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Starting college means that a whole new world is opening up for you – you’re most probably having your first flavor of independence, you’re meeting new friends and trying to balance fun and hard work so that your grades don’t suffer and you actually have time to taste your newfound freedom. Should you fail at creating a functional work-life balance at this point, things will quickly start to pile up, causing stress, anxiety, lack of motivation and tons of regret. Fortunately, there are certain skills you can master that will definitely help you manage your time well enough in order for you to go through your college years stress-free and pass your exams with flying colors.

Organizational Skills

It often seems there are too few hours in a day to do all that we had planned. Managing your time effectively will relieve the pressure and enable you to do all that’s necessary with time to spare. Not only will you get a sense of accomplishment, but of personal control as well.

1. Unclutter Your Working Area

Just looking at a chaotic desk may make you edgy. You have tight deadlines, barely enough time to study and now your desk needs tidying up. Wasted time that could be put to better use. Instead of nervously sorting out all the wanted and unwanted papers, try to clear it up after every study session, which will not take up nearly as much time as you would waste sorting everything out or being distracted by loose notes. A printer often tends to take up much space, and if you can’t sort out a problematic printer on your own, clear it away until you have time to have it serviced. If it is a wireless variety, storing it on a shelf would be ideal.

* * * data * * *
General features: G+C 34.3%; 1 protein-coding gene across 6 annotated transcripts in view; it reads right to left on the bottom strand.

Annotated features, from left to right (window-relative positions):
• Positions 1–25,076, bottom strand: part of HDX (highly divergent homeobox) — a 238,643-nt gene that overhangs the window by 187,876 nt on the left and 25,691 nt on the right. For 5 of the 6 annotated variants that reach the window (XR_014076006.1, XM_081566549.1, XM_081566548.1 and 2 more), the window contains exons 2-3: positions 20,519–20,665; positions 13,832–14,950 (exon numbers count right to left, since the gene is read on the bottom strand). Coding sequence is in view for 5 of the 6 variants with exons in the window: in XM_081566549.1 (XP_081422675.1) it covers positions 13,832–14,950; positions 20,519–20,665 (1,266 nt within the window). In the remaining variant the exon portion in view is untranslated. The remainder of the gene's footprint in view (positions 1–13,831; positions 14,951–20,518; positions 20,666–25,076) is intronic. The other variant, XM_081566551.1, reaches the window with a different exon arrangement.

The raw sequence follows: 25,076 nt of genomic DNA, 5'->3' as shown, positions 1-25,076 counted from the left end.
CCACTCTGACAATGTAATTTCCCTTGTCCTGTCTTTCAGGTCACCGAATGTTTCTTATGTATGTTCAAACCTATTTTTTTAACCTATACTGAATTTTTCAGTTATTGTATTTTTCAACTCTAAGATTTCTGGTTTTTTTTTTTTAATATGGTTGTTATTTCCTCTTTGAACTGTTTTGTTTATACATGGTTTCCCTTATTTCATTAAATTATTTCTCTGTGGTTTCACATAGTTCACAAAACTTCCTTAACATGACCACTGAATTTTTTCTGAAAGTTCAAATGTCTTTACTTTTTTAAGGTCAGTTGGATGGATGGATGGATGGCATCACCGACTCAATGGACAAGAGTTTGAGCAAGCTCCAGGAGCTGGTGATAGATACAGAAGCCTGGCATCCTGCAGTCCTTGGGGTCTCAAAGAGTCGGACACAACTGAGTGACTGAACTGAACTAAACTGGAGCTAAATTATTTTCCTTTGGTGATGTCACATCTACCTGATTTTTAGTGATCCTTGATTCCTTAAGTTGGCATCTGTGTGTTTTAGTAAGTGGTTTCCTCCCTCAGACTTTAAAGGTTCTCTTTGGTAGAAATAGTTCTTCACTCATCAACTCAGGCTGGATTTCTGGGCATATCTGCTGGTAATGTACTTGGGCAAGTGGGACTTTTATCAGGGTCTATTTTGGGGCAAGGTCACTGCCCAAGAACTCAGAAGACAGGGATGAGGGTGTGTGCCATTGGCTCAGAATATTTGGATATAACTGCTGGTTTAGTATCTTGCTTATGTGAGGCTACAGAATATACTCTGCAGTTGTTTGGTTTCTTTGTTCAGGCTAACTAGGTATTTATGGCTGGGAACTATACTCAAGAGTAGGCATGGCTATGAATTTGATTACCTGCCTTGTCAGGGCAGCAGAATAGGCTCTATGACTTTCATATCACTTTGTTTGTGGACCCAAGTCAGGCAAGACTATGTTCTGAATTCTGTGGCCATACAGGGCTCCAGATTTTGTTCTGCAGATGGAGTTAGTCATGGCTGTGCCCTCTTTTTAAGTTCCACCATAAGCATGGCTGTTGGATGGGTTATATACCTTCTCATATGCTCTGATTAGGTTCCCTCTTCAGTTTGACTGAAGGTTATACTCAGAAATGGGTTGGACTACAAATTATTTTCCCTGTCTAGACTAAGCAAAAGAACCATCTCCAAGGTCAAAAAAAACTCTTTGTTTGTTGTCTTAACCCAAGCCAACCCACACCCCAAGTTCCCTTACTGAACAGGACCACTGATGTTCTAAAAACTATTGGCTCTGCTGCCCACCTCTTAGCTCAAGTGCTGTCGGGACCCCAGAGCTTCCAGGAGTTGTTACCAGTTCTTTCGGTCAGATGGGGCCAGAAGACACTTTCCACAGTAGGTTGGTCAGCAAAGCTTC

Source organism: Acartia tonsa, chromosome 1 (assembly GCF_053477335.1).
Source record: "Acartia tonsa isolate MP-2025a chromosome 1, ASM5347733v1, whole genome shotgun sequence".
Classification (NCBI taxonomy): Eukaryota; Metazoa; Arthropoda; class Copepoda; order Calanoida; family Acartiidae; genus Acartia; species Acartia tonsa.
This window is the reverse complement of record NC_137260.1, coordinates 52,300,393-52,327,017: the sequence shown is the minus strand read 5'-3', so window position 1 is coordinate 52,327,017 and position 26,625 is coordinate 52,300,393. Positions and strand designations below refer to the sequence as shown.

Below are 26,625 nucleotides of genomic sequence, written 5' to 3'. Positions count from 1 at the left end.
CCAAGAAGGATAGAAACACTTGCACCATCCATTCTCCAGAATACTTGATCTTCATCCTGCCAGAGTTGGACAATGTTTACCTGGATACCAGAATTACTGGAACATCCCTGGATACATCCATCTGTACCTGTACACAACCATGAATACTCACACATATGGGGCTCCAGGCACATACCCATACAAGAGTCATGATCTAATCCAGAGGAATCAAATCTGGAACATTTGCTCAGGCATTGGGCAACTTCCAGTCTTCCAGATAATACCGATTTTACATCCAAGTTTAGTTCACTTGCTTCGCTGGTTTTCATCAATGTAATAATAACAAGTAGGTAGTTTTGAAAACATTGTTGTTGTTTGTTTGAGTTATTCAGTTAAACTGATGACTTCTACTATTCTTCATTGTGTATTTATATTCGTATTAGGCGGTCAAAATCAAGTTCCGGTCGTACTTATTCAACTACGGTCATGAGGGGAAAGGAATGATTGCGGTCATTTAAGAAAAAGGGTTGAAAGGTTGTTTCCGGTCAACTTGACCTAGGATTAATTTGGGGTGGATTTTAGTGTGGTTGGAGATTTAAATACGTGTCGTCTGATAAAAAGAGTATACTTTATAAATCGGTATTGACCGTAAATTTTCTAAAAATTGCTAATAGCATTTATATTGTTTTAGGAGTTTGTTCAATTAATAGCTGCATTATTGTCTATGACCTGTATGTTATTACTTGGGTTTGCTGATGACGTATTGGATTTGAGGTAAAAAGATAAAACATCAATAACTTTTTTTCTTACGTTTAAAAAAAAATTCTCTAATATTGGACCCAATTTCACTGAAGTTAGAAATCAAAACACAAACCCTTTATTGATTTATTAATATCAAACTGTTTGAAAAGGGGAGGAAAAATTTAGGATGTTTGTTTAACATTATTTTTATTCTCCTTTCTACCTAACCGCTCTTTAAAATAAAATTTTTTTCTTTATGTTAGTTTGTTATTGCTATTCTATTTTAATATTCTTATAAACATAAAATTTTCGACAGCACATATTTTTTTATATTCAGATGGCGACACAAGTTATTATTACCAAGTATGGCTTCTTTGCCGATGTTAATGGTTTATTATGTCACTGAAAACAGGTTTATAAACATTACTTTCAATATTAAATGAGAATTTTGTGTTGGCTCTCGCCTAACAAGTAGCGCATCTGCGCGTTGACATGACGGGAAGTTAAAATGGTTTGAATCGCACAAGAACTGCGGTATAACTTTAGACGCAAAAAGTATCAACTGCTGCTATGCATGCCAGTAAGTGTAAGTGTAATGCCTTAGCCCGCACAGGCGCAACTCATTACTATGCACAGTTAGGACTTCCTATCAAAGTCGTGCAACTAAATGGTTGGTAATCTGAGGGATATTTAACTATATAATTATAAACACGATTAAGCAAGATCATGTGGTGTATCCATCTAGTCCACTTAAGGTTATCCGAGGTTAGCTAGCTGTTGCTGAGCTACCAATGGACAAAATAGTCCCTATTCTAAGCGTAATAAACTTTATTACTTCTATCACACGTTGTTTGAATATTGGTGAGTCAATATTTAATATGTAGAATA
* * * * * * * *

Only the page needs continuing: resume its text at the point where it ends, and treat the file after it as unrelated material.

2. Prioritize

There are inevitably going to be several projects requiring your attention at the same time, and listing them all will make it much easier to evaluate. Once you prioritize projects and preferably allocate some time to do them, keep your list handy, either on paper or electronically and update accordingly. This will prevent having to do several extensive tasks all at once which always results in poor quality work.

3. Use a Calendar

Your calendar isn’t just for tasks, notes, and tests – you can use it for keeping track of social events as well. By having an updated calendar schedule you can reduce the stress of trying to remember important events, as well as eliminate the fear of consequences of not getting things done. Thanks to a number of available apps, there is no longer a need for post-it notes and scraps of paper with phone numbers or other important information you’re frantically searching your pockets for. It doesn’t really matter whether your calendar is electronic or not. However, if it is, you are then able to set convenient reminders thus making sure you won’t forget what you need to do.

Motivational Skills

Very often the stress adds up and you just wish you could shut down and rest without any consequences. If work, and college lifestyle in general, becomes overwhelming, students very often get demotivated and therefore fall behind on their schedules. In this case, motivation is essential in order to stay focused and on top of things.

1. Self-Motivation

It’s not at all easy to keep yourself motivated, and sometimes giving up seems like the easiest way out. However, you shouldn’t ever take the easy way out. Set aside some time to study and stick to that schedule. You will feel better and guilt-free if you accomplish a certain amount of work each day. You mustn’t forget your end goal – the degree and career advancement, and work towards it knowing you are strong enough not to give up on your dream.

2. Motivation Among Fellow Students

Engaging with other students can immensely increase the sense of motivation. Study groups are often beneficial in the sense that students can exchange experiences, opinions, and perspectives, as well as keep each other interested and motivated for extended periods of time spent studying. Online discussions and social network groups create even greater communities in which many find much-needed support or solutions to issues they have not managed to resolve themselves.

There is much to learn at college, but not all of that knowledge can be found inside a classroom. There’s a certain level of maturity to be reached while keeping the grades up and having a fun social life as well. Practicing good organizational and motivational skills will definitely take the pressure off, and leave some spare time for leisure too.